Example: Bahari’s backstory is told in voice-over as he’s out for a walk in the city. But we can’t just have the words; Stewart projects images from Bahari’s past, from the world at large, even from the movies he loves over the windows and gates of the storefronts he passes, nudging the aesthetic out of narrative and into music video (or, perhaps, After Effects demo reel). And that’s not the only way the narration is undercut — describing his father’s imprisonment, Bahari says, “He gave them noting,” which is then followed by his father whispering, “I gave them nothing.” “He never broke,” Bahari continues. “I never broke,” his father confirms. It’s a small moment, but the effect is jarring; you usually have to go to a preschool to see this much hand-holding.
Later, as Bahari describes the post-election protests, he explains how social media played a role in the dissemination of information. But he can’t just tell us about it and show us the protests; the film superimposes animated hashtags over the events, which then rise out of the streets and up to the heavens, where they form a big hashtag word cloud, accompanied by inspirational music. It is, to put it politely, a bit much.
Such flourishes — along with the decision to open the film with both a childhood flashback and a bit of subtitled poetry — play like a filmmaker trying too hard, assuring us that he’s making a real movie here, though they have precisely the opposite effect. He proves his skill elsewhere, in far less obvious ways. Stewart’s style is mellow and (these instances aside) unobtrusive, and he’s got a fine eye for cinematic composition (there’s a great image of Bahari’s driver praying on the side of the highway while the journalist waits patiently). He also shows a sure hand for a kind of simple magic realism in the scenes where Bahari offsets his imprisoned loneliness by imagining conversations with his father and sister.
And the dialogue scenes are natural, unforced, and lived-in — so much so that it’s tempting to ignore the fact that almost all of them are in English. Yes, this is another one of those movies where somehow no one speaks to each other in their native tongue, although “native tongue” is a bit of a tricky concept here, since Iran-born Bahari is played by Mexico-born Gael García Bernal, his chief antagonist by Denmark-born Kim Bodnia. Both the language and casting decisions were presumably made to keep from scaring away gun-shy audiences, but who’re we kidding? It’s not like a lack of subtitles and the hunk from Y Tu Mama Tambien are going to make Rosewater a crossover box office smash. If anything, they sacrifice credibility in the eyes of the art-house audience that’s most likely to embrace the picture.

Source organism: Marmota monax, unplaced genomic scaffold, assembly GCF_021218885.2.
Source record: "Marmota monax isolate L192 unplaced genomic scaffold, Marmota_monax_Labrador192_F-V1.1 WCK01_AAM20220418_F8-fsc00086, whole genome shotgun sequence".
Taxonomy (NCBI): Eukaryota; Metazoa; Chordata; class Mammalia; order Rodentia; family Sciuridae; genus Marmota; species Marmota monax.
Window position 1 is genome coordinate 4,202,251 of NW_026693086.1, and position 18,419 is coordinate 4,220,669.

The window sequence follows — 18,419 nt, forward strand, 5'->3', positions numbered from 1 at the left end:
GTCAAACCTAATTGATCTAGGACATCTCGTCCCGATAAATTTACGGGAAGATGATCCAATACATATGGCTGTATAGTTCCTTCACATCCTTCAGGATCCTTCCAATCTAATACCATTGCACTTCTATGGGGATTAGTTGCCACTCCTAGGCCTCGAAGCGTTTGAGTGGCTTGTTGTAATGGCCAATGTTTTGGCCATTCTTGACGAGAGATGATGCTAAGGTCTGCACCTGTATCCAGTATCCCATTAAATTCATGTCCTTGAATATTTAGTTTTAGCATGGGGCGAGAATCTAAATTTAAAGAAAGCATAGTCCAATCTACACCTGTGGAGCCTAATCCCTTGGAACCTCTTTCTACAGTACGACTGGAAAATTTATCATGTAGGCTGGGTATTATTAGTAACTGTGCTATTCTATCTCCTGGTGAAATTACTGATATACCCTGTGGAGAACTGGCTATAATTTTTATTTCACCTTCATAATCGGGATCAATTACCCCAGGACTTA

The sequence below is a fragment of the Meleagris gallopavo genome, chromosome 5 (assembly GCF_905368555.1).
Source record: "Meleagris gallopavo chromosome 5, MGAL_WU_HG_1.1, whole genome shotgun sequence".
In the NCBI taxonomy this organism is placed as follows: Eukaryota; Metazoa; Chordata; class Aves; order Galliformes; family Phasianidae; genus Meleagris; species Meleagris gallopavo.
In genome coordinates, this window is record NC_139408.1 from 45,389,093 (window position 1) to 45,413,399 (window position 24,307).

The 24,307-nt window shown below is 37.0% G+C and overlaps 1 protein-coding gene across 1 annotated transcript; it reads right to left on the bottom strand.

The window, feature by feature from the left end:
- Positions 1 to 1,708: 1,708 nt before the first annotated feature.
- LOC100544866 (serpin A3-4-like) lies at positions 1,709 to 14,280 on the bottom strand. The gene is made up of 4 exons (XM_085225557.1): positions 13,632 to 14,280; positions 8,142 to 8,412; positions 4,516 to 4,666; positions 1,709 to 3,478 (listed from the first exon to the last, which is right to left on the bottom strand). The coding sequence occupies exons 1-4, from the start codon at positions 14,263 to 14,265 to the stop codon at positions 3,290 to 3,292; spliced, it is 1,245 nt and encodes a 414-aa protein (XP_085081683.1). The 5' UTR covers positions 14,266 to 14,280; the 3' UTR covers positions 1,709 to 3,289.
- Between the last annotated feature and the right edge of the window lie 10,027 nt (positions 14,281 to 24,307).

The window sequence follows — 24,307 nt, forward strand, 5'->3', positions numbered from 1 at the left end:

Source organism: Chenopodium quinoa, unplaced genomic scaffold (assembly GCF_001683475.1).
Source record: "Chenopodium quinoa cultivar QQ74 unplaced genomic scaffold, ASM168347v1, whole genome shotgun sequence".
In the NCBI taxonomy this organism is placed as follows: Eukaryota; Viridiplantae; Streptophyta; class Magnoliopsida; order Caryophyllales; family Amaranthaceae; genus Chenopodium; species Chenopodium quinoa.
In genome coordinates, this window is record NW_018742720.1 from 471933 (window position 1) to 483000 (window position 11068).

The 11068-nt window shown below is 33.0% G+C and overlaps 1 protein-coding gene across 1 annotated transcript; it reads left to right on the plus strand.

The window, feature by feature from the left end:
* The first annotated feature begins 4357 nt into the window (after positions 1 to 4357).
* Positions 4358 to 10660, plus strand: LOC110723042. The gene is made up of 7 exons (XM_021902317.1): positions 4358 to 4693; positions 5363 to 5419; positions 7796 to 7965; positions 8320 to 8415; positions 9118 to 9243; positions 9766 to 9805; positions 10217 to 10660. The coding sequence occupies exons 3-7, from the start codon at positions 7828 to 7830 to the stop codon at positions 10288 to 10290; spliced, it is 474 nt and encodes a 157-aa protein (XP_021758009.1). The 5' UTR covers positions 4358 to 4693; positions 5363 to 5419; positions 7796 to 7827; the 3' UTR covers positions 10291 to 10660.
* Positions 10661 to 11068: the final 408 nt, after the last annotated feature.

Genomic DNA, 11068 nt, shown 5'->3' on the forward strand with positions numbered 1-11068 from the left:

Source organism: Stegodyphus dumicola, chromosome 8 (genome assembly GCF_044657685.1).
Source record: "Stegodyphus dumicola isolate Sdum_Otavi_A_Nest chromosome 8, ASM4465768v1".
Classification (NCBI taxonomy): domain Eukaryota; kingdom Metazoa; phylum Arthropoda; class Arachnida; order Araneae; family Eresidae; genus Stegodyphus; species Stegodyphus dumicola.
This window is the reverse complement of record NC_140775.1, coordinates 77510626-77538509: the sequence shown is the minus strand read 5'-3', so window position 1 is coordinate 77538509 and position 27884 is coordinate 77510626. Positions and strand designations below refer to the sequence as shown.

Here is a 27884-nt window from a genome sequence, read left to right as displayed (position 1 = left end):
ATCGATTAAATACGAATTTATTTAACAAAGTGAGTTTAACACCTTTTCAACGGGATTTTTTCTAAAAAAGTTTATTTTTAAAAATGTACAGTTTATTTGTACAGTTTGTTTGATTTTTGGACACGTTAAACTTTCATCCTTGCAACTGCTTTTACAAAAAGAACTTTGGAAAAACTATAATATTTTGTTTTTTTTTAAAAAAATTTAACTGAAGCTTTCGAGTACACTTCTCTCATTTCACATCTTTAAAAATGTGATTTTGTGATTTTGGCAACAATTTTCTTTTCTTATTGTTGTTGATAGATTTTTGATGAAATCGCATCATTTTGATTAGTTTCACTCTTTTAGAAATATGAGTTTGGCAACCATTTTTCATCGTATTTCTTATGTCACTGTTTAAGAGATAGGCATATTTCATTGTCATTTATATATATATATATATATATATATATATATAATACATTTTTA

This is not to take anything from the performances of Bernal (who’s utterly convincing, and whose work is particularly impressive considering how much of it is done behind a blindfold) and Bodnia. In fact, the picture is at its best in the second half, when it focuses on their interrogations and becomes a two-handed mind game of rapidly increasing stakes. Here, Stewart knows when to keep the scenes simple, when to build and release tension, and when to offset the humidity with a well-chosen bit of humor (some of it, unsurprisingly, New Jersey-based).
One of the most effective early moments in Rosewater finds Bahari being chastised for the timidity of his reporting. “You have a red button,” he’s told, referencing the record button on his video camera, “and you choose not to use it.” The message of that scene, regarding the understandable yet counterproductive instinct to play it safe, could easily apply to the picture as well; Stewart’s earnestness and intentions are admirable, particularly as he could have made his directorial debut with, say, a political comedy of the Wag the Dog ilk rather than something so weighty and serious. He took a commendable risk, and were Rosewater the debut picture from an up-and-comer we’d never heard of, I don’t doubt I’d have cut it a bit more slack. On the other hand, I’m not sure that even a no-name first-timer would have presumed an audience needed this story spoonfed quite to the degree that Rosewater does.
Rosewater is out Friday.